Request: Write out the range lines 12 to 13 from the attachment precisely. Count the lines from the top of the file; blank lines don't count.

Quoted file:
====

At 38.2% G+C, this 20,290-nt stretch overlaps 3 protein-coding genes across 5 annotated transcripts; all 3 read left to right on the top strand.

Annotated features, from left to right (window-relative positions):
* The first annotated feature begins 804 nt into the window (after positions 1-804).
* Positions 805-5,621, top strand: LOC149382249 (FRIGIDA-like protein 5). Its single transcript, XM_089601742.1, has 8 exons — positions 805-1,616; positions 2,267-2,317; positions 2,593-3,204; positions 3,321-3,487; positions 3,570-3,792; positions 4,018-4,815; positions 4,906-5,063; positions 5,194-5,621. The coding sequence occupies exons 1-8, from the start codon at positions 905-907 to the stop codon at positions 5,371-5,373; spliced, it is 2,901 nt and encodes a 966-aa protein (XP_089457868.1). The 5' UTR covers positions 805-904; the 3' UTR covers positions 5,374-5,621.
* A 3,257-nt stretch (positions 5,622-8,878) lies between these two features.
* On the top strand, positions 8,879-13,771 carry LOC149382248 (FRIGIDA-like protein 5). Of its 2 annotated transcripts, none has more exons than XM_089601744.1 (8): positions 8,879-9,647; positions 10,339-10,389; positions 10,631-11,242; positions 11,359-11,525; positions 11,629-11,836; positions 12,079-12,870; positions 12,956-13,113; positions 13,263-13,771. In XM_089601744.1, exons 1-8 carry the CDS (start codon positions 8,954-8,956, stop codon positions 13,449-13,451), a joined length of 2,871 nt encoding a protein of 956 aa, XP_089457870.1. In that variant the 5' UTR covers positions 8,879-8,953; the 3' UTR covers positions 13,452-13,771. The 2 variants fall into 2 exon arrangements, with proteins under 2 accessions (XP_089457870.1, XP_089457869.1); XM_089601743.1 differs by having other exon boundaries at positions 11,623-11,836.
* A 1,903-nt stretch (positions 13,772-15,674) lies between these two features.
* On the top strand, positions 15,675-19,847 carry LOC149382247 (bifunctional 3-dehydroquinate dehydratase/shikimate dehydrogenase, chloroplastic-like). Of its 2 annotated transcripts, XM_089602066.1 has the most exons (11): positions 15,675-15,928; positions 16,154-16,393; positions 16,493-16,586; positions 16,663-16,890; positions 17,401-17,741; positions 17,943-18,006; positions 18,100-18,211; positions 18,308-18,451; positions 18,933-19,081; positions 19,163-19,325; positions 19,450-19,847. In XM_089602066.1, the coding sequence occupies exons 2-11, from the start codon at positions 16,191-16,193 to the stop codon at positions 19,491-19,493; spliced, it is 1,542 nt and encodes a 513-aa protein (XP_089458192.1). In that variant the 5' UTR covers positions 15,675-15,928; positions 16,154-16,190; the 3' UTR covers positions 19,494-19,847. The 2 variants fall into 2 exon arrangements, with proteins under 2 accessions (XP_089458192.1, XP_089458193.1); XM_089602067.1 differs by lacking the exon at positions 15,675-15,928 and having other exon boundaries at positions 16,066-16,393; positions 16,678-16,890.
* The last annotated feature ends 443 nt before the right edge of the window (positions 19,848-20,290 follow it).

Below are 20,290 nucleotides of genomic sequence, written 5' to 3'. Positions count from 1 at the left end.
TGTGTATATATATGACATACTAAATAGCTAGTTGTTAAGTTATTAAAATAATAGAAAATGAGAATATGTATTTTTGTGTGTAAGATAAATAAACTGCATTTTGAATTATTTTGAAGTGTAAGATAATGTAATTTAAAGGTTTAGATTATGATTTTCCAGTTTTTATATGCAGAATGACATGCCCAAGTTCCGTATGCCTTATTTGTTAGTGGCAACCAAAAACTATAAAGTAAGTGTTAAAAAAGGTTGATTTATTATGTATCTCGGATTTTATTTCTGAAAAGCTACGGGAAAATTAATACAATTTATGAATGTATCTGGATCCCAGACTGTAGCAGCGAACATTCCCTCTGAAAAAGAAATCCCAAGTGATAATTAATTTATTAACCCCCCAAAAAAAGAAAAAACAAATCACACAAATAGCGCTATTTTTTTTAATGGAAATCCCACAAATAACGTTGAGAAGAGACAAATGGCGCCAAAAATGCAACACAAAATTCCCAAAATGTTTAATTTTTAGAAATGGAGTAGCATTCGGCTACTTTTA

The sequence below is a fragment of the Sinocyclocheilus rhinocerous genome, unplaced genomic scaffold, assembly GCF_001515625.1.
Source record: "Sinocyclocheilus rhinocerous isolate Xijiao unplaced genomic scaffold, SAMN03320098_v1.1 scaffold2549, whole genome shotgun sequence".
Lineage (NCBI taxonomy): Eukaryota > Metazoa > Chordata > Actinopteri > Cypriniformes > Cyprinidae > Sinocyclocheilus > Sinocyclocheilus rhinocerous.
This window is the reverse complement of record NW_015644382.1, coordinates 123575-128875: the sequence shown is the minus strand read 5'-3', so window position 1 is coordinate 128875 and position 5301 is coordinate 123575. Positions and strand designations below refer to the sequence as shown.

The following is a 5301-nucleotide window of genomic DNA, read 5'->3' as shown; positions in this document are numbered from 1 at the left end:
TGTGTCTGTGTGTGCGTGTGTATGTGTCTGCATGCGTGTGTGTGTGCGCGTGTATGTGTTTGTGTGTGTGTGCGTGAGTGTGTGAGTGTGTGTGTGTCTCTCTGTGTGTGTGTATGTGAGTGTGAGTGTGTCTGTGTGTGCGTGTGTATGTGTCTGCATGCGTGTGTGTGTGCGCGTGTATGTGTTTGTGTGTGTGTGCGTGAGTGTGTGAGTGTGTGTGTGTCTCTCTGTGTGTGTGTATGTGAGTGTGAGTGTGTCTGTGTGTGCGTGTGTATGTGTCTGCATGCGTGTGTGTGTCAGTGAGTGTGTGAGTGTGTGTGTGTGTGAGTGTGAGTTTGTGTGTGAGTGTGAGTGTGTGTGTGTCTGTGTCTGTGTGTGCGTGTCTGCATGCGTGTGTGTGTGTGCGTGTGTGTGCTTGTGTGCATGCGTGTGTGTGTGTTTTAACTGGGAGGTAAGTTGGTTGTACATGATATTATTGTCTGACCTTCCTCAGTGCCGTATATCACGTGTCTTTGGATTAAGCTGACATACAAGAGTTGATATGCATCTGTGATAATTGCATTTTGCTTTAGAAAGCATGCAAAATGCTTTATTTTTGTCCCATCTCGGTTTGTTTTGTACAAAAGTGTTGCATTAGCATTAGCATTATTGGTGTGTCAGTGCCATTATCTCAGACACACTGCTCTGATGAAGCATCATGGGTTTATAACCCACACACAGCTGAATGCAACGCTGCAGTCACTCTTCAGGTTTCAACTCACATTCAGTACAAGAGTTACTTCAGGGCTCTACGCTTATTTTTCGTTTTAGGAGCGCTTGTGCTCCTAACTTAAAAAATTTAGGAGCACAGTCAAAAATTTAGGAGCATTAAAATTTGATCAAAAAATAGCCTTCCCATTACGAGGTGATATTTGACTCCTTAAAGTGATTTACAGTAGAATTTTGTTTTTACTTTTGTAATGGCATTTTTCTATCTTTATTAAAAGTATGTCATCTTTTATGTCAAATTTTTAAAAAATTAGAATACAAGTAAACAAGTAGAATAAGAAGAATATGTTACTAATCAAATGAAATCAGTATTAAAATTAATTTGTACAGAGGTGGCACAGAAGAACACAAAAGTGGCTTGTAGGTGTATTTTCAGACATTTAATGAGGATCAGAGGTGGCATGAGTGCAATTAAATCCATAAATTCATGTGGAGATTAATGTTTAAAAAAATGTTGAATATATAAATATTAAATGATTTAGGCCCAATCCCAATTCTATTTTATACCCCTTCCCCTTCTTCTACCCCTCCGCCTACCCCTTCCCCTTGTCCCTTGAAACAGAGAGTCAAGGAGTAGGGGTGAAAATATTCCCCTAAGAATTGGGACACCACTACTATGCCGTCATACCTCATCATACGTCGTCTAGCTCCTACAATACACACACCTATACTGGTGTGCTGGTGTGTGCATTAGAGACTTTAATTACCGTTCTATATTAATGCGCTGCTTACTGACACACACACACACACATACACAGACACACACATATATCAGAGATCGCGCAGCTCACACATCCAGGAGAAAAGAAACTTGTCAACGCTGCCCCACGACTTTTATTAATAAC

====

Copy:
The sequence below is a fragment of the Sinocyclocheilus rhinocerous genome, unplaced genomic scaffold, assembly GCF_001515625.1.
Source record: "Sinocyclocheilus rhinocerous isolate Xijiao unplaced genomic scaffold, SAMN03320098_v1.1 scaffold2549, whole genome shotgun sequence".